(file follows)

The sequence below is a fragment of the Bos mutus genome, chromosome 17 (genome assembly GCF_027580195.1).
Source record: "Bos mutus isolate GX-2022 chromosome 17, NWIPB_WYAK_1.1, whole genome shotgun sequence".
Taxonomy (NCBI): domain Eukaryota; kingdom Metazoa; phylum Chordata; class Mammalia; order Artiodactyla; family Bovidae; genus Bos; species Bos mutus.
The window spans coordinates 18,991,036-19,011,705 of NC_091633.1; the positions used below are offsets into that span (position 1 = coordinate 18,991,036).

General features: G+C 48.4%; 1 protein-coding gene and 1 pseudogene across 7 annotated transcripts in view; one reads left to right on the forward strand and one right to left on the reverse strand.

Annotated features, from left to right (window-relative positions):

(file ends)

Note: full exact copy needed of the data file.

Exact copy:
The sequence below is a fragment of the Bos mutus genome, chromosome 17 (genome assembly GCF_027580195.1).
Source record: "Bos mutus isolate GX-2022 chromosome 17, NWIPB_WYAK_1.1, whole genome shotgun sequence".
Taxonomy (NCBI): domain Eukaryota; kingdom Metazoa; phylum Chordata; class Mammalia; order Artiodactyla; family Bovidae; genus Bos; species Bos mutus.
The window spans coordinates 18,991,036-19,011,705 of NC_091633.1; the positions used below are offsets into that span (position 1 = coordinate 18,991,036).

General features: G+C 48.4%; 1 protein-coding gene and 1 pseudogene across 7 annotated transcripts in view; one reads left to right on the forward strand and one right to left on the reverse strand.

Annotated features, from left to right (window-relative positions):